After you've filed your resignation letter, lived through those glorious last few weeks where you tell yourself repeatedly "all this will soon be over," and given your old boss a few new rules to live by on the way out the door, you will have to find a new job.
Such are the demands of our how-soon-can-we-buy-the-ceo-a-new-private-jet? society.
Pick a job and apply for it, abundant with hope the middle-management will be kindly, the email system won't be Lotus Notes and you'll get ball point pens that cost more than 39 cents.
On your first day, get the bus. Go look at where you can park your bike. Is it secure? How will you get ironed garments to your destination? Is there a locker? A shower? Will you have to see your colleagues naked? Can you shmooze your boss while he rubs himself with a $400 Egyptian cotton towel and you dryyourself on your socks?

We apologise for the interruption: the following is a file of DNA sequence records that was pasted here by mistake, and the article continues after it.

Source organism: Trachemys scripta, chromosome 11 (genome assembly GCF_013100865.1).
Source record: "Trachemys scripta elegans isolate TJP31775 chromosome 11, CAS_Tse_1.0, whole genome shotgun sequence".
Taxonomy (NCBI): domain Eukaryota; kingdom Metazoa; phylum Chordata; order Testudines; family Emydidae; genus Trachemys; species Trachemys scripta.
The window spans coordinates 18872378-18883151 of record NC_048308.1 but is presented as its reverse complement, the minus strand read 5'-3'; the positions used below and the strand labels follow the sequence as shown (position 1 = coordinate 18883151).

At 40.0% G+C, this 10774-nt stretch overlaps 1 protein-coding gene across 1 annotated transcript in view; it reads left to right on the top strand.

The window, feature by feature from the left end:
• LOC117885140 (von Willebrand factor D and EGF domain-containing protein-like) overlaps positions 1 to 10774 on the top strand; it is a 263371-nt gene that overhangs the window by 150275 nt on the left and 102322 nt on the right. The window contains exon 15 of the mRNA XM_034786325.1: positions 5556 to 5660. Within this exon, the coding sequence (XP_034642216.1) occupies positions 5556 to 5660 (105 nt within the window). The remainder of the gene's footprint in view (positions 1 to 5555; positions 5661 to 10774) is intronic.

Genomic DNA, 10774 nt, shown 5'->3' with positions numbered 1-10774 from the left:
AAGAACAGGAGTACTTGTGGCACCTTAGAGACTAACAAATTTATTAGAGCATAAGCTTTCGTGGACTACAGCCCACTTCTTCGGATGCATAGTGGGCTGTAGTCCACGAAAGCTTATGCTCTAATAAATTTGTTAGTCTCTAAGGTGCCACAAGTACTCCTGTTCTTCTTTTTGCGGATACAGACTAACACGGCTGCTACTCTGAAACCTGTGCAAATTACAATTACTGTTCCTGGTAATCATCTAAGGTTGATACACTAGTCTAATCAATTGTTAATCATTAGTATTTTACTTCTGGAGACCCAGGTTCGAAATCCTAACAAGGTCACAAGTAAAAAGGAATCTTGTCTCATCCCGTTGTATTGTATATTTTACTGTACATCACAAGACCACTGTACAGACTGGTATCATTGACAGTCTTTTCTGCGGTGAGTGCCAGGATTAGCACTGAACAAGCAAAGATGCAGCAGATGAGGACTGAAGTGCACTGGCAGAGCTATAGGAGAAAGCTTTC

Then pore over the map and choose which way you will get there. Choose a route that looks direct and safe and commit it to memory.
BONUS TIP: You will never ride that way again. Every day, a crazy taxi driver, a frightening incline or a cavernous pothole will make you take a different left, or an earlier right, or start the whole thing on the path along the river instead of going down Brunswick St because goddamn it risk profiles rise inexorably with constant exposure to low-level consequences and bugger how come I always get thorns in my tyres when I ride through the park and why is this light-cycle so antagonisingly slow and if those school-run mums' SUVs got any bigger they'd need Heavy Rigid licenses and high vis shirts...
After about 15 years, you'll can expect to have your route to work figured out. Of course, by then the robots will be doing your old job at a tenth the cost, and you'll be sitting at home weeping as you nuzzle your bike's top tube for comfort.